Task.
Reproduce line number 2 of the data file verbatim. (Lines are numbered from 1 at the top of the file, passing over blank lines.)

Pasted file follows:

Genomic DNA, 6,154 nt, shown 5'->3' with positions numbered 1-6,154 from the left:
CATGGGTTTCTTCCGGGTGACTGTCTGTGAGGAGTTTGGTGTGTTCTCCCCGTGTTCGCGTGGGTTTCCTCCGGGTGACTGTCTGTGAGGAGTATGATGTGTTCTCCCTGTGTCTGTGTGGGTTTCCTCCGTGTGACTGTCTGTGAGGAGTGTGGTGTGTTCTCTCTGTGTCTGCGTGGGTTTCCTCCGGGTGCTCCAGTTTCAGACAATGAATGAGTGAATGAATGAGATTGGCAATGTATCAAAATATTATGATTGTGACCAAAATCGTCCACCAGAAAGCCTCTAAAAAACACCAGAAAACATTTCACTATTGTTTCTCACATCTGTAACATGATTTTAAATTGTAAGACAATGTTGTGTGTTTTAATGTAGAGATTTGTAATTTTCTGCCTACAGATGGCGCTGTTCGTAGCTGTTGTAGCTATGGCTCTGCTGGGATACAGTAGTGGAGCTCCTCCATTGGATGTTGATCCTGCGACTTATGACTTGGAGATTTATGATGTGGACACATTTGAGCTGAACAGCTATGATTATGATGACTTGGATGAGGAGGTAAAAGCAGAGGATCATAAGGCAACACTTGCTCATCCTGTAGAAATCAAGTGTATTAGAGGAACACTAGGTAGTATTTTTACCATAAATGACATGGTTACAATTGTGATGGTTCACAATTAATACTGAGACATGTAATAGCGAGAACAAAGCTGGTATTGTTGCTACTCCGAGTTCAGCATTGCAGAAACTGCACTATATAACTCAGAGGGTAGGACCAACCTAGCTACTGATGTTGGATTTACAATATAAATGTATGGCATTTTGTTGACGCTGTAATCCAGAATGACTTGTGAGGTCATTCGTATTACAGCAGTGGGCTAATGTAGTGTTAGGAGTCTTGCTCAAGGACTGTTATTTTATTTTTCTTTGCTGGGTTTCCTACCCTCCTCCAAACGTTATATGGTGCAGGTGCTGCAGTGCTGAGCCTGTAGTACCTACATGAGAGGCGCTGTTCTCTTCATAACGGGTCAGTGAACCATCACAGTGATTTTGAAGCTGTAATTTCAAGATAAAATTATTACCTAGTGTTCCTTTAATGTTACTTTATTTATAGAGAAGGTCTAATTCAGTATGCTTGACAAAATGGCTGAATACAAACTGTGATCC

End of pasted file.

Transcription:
CATGGGTTTCTTCCGGGTGACTGTCTGTGAGGAGTTTGGTGTGTTCTCCCCGTGTTCGCGTGGGTTTCCTCCGGGTGACTGTCTGTGAGGAGTATGATGTGTTCTCCCTGTGTCTGTGTGGGTTTCCTCCGTGTGACTGTCTGTGAGGAGTGTGGTGTGTTCTCTCTGTGTCTGCGTGGGTTTCCTCCGGGTGCTCCAGTTTCAGACAATGAATGAGTGAATGAATGAGATTGGCAATGTATCAAAATATTATGATTGTGACCAAAATCGTCCACCAGAAAGCCTCTAAAAAACACCAGAAAACATTTCACTATTGTTTCTCACATCTGTAACATGATTTTAAATTGTAAGACAATGTTGTGTGTTTTAATGTAGAGATTTGTAATTTTCTGCCTACAGATGGCGCTGTTCGTAGCTGTTGTAGCTATGGCTCTGCTGGGATACAGTAGTGGAGCTCCTCCATTGGATGTTGATCCTGCGACTTATGACTTGGAGATTTATGATGTGGACACATTTGAGCTGAACAGCTATGATTATGATGACTTGGATGAGGAGGTAAAAGCAGAGGATCATAAGGCAACACTTGCTCATCCTGTAGAAATCAAGTGTATTAGAGGAACACTAGGTAGTATTTTTACCATAAATGACATGGTTACAATTGTGATGGTTCACAATTAATACTGAGACATGTAATAGCGAGAACAAAGCTGGTATTGTTGCTACTCCGAGTTCAGCATTGCAGAAACTGCACTATATAACTCAGAGGGTAGGACCAACCTAGCTACTGATGTTGGATTTACAATATAAATGTATGGCATTTTGTTGACGCTGTAATCCAGAATGACTTGTGAGGTCATTCGTATTACAGCAGTGGGCTAATGTAGTGTTAGGAGTCTTGCTCAAGGACTGTTATTTTATTTTTCTTTGCTGGGTTTCCTACCCTCCTCCAAACGTTATATGGTGCAGGTGCTGCAGTGCTGAGCCTGTAGTACCTACATGAGAGGCGCTGTTCTCTTCATAACGGGTCAGTGAACCATCACAGTGATTTTGAAGCTGTAATTTCAAGATAAAATTATTACCTAGTGTTCCTTTAATGTTACTTTATTTATAGAGAAGGTCTAATTCAGTATGCTTGACAAAATGGCTGAATACAAACTGTGATCC